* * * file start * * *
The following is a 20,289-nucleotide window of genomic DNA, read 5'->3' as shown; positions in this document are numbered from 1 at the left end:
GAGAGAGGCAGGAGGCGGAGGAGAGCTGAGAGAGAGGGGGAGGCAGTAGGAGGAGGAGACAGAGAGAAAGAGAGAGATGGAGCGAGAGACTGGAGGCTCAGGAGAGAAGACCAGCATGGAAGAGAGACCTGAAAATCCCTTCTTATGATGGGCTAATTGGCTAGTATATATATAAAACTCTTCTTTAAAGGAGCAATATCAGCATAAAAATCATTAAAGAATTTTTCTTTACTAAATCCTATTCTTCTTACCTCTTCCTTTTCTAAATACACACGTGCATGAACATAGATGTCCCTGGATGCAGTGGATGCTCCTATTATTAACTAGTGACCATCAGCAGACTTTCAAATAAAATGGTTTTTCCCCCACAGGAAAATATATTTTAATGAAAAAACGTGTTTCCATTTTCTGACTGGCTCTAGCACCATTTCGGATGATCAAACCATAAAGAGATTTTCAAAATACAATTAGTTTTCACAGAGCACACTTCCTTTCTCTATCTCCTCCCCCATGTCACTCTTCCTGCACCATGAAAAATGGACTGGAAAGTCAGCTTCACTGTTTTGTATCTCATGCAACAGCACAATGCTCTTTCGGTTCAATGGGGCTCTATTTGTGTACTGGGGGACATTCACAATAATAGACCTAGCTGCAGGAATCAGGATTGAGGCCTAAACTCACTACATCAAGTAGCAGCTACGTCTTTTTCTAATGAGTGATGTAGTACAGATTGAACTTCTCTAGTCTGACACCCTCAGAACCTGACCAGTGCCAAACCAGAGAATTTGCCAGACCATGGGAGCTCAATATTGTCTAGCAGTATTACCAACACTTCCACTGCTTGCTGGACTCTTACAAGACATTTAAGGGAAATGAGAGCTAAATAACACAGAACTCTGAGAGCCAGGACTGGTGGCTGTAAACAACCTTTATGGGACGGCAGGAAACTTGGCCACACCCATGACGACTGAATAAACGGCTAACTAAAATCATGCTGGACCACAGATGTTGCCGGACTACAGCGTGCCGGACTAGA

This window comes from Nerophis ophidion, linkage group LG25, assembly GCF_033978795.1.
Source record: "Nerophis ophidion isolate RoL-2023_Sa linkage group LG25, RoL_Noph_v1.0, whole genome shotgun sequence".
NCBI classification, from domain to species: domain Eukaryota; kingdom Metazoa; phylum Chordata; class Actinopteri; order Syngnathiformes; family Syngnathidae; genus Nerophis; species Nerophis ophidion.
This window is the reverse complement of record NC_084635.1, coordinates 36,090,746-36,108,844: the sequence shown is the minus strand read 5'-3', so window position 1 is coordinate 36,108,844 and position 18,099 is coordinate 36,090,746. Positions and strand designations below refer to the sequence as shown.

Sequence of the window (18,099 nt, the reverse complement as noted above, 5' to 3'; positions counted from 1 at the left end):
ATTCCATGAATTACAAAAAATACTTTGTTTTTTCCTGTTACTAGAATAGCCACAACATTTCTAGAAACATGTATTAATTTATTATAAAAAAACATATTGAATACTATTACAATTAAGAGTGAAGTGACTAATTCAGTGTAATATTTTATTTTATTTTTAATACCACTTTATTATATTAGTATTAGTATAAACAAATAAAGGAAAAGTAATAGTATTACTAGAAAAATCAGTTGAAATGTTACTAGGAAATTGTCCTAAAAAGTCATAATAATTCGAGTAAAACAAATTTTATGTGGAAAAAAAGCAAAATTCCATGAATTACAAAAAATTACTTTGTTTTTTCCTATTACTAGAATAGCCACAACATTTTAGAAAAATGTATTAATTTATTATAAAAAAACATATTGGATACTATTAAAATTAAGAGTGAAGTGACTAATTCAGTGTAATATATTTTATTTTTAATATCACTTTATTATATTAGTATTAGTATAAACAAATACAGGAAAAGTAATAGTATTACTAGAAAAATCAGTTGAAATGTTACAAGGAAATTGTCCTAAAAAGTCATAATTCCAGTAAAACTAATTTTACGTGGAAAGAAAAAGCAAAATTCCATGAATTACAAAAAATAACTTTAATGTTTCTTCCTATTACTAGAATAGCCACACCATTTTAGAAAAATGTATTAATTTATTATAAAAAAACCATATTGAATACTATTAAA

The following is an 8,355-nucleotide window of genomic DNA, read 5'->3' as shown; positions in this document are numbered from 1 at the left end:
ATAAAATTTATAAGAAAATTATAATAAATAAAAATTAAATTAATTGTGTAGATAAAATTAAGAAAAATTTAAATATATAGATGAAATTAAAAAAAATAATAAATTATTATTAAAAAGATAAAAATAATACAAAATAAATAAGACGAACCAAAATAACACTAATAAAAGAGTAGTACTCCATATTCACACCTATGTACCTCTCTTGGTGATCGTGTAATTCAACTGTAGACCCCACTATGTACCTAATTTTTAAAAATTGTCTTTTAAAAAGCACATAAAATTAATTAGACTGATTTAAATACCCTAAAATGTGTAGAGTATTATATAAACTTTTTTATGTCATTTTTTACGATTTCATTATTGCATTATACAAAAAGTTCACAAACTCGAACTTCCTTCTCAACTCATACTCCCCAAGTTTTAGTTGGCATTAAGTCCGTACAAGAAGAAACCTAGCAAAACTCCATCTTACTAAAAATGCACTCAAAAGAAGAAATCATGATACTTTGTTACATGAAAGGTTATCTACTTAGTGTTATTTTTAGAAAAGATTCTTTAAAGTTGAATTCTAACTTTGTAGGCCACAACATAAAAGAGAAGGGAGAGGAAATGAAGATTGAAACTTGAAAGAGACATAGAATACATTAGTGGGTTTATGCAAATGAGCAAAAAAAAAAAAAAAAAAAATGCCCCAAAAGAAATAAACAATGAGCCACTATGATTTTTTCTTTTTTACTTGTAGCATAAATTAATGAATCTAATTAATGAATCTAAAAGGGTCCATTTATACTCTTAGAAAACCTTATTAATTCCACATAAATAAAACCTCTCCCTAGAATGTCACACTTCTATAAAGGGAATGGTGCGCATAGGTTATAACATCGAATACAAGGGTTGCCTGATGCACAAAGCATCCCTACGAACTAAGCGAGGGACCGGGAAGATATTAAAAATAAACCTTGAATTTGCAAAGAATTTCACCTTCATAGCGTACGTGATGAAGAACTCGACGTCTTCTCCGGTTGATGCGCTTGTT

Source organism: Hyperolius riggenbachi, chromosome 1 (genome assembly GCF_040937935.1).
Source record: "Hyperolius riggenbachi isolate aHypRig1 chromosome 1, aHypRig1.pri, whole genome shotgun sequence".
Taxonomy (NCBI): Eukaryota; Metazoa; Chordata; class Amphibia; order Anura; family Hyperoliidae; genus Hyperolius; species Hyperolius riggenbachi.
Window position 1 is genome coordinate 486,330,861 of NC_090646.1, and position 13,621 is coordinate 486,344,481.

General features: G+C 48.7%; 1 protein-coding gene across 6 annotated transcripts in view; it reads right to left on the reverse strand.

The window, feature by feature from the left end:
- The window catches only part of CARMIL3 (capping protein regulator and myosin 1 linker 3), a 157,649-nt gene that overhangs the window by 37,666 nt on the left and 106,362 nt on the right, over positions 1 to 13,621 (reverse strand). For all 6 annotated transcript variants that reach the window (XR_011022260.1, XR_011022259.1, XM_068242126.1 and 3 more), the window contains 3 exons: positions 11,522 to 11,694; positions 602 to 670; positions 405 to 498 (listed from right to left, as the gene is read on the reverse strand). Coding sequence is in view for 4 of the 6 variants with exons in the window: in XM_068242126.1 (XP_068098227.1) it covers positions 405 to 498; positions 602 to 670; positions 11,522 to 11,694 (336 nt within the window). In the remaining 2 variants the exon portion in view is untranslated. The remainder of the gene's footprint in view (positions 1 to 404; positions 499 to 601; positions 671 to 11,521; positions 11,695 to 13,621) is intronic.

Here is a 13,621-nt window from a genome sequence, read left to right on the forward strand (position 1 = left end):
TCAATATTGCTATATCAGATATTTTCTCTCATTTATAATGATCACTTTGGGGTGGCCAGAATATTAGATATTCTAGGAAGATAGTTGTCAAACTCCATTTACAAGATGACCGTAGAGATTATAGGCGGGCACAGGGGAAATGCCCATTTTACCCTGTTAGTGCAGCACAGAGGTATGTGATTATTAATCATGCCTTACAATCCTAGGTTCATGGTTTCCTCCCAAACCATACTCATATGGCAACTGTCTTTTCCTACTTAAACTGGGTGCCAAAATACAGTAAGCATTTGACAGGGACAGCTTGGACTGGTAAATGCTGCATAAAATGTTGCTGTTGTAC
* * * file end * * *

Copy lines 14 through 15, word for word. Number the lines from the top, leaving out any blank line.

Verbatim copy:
Window position 1 is genome coordinate 486,330,861 of NC_090646.1, and position 13,621 is coordinate 486,344,481.

General features: G+C 48.7%; 1 protein-coding gene across 6 annotated transcripts in view; it reads right to left on the reverse strand.